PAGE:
When the period of persecution was over a shrine was built on the site of Alban’s martyrdom, becoming a great abbey in Norman times and now a Cathedral.
St Alban is very widely revered in the Anglican Communion as the first English martyr. For example, the oldest church in Ottawa, built a few years after our Cathedral, is dedicated to St Alban.
So, this is a story of remarkable faith and courage, but also a tribute to the power of selflessness. Alban knew what could happen to him when he sheltered the priest, but he did it all the same. The soldier surely knew he would die when he refused to execute Alban, but nevertheless he threw down his sword. The eventual executioner presumably felt invincible, but his moral blindness was punished with physical blindness. It would be nice to think that the stubborn cruelty of the magistrate was also punished, but that’s left to our imagination. Probably like the unjust police have done for so long he got off scot free.
This simple story challenges us to think about our own behaviour. Alban lived in turbulent times when following the wrong religion could lead to death. We live in turbulent times when having the wrong ethnicity can cause someone to be seen as a second-class citizen and even lead to death. We are being challenged to support Black Lives Matter and show in concrete ways that racism is unacceptable. We are being asked to listen to difficult stories about the consequences of prejudice. Alban was a pagan, a privileged Roman soldier, but he felt morally compelled to shelter the Christian priest, someone with whom he had nothing in common. Nevertheless, he was ready to listen to his guest’s teaching about the Christian God. He was willing to sacrifice his freedom to save the man who was being hunted and he was willing to be killed for his new beliefs. Alban is not the only person in narrative who showed courage. The forgotten hero of this story is the soldier who refused to behead the man he considered to be righteous.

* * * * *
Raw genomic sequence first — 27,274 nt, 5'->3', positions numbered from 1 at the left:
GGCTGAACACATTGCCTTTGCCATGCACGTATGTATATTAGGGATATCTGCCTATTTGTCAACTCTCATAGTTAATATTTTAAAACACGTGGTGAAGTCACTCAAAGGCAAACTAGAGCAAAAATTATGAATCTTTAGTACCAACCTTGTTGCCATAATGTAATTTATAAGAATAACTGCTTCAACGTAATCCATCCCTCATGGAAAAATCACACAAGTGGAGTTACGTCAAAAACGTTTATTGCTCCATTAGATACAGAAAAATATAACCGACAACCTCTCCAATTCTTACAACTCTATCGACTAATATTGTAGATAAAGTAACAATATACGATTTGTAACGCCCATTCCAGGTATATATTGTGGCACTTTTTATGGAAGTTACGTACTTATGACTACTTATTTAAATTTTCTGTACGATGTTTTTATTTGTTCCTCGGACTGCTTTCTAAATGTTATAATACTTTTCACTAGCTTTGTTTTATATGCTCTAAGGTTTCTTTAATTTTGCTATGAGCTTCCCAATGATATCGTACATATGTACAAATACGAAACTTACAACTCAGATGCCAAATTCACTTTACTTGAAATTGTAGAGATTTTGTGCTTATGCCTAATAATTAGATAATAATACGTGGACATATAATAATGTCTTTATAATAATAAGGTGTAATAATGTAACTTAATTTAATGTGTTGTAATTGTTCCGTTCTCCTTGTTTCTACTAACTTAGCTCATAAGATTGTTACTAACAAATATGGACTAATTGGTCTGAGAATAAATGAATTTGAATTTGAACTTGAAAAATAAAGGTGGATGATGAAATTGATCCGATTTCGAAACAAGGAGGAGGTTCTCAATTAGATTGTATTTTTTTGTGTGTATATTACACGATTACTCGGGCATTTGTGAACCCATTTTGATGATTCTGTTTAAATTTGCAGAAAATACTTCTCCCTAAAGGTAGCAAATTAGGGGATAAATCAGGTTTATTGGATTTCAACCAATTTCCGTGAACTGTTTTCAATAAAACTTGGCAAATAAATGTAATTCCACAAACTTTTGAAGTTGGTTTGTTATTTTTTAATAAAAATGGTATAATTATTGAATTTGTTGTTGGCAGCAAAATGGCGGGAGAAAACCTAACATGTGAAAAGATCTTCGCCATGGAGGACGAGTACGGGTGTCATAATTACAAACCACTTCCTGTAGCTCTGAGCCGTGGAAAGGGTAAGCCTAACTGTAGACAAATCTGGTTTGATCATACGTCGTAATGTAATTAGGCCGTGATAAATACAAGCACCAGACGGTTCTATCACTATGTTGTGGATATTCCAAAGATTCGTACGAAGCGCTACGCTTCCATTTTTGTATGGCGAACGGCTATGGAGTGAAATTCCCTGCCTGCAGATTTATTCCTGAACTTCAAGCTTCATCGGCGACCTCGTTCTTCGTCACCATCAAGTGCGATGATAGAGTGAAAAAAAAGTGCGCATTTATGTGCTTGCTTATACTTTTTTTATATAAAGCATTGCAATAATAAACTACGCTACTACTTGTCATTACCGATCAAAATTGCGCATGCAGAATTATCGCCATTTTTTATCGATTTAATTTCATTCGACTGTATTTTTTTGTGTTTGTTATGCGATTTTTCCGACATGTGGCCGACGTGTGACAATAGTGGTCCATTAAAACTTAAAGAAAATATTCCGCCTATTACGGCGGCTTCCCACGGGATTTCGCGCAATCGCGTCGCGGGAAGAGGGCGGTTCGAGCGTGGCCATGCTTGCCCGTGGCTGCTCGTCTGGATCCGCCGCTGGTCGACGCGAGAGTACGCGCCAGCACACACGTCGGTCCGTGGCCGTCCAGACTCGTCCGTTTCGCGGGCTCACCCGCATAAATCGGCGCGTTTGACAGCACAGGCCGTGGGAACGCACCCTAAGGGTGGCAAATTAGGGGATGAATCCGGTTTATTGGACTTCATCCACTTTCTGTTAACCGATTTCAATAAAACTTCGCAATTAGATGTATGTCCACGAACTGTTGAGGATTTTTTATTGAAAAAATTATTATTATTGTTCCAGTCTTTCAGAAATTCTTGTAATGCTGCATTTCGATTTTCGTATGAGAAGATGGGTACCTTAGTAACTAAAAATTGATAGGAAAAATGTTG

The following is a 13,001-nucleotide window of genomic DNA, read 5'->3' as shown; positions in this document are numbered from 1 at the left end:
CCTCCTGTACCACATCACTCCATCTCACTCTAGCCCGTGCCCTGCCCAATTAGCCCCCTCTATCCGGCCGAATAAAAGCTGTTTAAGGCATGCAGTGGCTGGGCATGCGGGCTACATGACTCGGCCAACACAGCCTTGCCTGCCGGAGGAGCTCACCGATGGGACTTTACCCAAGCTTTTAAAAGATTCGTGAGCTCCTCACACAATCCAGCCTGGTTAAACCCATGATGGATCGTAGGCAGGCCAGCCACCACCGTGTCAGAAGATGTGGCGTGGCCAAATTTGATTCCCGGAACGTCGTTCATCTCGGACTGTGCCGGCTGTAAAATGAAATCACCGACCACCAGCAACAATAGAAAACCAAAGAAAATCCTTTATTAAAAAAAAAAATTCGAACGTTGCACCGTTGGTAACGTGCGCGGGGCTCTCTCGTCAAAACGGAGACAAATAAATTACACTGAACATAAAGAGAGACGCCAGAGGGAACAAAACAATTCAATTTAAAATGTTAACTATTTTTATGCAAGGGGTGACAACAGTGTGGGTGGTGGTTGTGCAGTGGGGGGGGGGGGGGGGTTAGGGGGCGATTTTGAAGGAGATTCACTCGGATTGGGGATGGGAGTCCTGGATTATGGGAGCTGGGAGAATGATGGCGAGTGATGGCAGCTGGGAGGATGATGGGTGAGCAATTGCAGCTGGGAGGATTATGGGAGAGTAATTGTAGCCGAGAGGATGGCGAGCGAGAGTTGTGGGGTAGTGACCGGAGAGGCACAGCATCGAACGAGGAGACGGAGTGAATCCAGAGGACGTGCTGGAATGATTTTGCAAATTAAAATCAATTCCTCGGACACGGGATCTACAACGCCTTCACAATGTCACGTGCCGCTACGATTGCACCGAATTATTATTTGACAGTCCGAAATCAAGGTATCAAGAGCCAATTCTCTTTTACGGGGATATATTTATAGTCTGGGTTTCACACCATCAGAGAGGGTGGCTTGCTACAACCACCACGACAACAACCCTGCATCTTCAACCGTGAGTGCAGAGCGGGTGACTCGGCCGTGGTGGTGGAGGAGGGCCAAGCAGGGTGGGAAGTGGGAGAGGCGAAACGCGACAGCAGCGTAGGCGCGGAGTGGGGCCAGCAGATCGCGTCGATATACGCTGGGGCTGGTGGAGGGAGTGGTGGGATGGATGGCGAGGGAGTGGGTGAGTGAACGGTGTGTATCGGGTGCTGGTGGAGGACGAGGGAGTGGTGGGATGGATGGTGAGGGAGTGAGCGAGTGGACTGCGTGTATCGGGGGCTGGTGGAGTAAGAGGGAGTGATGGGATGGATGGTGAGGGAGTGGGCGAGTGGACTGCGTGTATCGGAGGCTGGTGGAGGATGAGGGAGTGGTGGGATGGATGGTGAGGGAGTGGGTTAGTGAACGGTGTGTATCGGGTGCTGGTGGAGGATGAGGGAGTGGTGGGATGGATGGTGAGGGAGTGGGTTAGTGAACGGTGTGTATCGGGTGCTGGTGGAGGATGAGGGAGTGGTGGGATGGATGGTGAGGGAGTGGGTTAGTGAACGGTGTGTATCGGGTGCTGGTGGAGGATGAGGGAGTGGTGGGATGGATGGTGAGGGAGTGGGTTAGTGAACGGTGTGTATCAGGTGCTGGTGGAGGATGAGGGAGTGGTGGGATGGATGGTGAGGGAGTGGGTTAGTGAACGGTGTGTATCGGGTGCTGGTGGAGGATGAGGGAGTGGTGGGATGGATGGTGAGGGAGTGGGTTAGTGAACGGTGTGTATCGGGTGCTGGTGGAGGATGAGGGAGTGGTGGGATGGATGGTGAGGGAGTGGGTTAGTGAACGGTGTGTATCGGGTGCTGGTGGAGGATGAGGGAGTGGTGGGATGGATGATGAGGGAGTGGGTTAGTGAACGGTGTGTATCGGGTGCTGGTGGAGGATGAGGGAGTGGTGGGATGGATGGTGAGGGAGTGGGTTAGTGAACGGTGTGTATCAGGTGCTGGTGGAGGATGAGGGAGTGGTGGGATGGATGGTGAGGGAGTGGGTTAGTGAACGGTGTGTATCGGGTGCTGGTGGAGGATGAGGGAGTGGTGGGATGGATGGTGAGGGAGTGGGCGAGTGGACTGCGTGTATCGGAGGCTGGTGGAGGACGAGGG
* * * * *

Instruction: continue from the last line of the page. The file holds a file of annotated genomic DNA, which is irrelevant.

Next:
Actions of faith and courage – can we too follow the saints along this path?
— Ann Elbourne
Featured Image: The Martyrdom of Saint Alban in the Saint Albans Psalter, about 1120-30, English. Tempera and gold on parchment. Dombibliothek Hildesheim
Diana Bouchard says:June 22, 2020 at 9:59 AM
Thank you, Ann, for a very interesting bit of history. The church I grew up going to in Washington DC was St. Alban’s, so I appreciate knowing who he was and how he got to be a saint.
Beth says:June 22, 2020 at 11:47 AM
Thank you, Ann, for this sensitive account. I always connect St. Alban with Montreal because during those years when we made the trip back and forth to Vermont so frequently, we always stopped in St. Albans, Vermont, not far from the border, on the way! I wondered about him, but never looked up who he actually was, so I’m glad to read this. You’ve now sent me to the Wikipedia: apparently the Vermont town was named after St. Albans, Hertfordshire, England and first settled during the Revolution. It was chartered by Colonial Governor Benning Wentworth on August 17, 1763 to a group of settlers. Now St Albans known as the end point of the train from Washington D.C. that used to be called the Montrealer, because it ran all the way to Montreal; its whistle was a familiar daily sound at our former home near White River Junction, one of the main stops. A far cry from the story in your post!